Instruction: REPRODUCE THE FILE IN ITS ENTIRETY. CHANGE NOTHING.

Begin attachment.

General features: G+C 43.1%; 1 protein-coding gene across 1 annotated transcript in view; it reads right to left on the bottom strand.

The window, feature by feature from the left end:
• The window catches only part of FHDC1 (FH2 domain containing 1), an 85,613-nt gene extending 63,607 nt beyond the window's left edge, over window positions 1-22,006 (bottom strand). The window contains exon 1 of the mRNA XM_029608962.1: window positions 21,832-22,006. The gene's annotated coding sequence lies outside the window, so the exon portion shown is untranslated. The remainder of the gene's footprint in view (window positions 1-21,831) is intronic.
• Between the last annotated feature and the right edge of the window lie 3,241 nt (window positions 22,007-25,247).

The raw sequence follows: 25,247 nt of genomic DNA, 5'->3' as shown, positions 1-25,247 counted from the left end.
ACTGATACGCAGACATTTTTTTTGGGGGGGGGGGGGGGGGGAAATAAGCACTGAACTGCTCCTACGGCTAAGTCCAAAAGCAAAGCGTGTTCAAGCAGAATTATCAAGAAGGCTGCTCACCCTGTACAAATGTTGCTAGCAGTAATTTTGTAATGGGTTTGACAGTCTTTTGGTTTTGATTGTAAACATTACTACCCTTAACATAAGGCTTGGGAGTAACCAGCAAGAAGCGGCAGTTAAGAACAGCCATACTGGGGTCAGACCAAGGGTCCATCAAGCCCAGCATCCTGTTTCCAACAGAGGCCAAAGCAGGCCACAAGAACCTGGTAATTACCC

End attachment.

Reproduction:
General features: G+C 43.1%; 1 protein-coding gene across 1 annotated transcript in view; it reads right to left on the bottom strand.

The window, feature by feature from the left end:
• The window catches only part of FHDC1 (FH2 domain containing 1), an 85,613-nt gene extending 63,607 nt beyond the window's left edge, over window positions 1-22,006 (bottom strand). The window contains exon 1 of the mRNA XM_029608962.1: window positions 21,832-22,006. The gene's annotated coding sequence lies outside the window, so the exon portion shown is untranslated. The remainder of the gene's footprint in view (window positions 1-21,831) is intronic.
• Between the last annotated feature and the right edge of the window lie 3,241 nt (window positions 22,007-25,247).

The raw sequence follows: 25,247 nt of genomic DNA, 5'->3' as shown, positions 1-25,247 counted from the left end.
ACTGATACGCAGACATTTTTTTTGGGGGGGGGGGGGGGGGGAAATAAGCACTGAACTGCTCCTACGGCTAAGTCCAAAAGCAAAGCGTGTTCAAGCAGAATTATCAAGAAGGCTGCTCACCCTGTACAAATGTTGCTAGCAGTAATTTTGTAATGGGTTTGACAGTCTTTTGGTTTTGATTGTAAACATTACTACCCTTAACATAAGGCTTGGGAGTAACCAGCAAGAAGCGGCAGTTAAGAACAGCCATACTGGGGTCAGACCAAGGGTCCATCAAGCCCAGCATCCTGTTTCCAACAGAGGCCAAAGCAGGCCACAAGAACCTGGTAATTACCC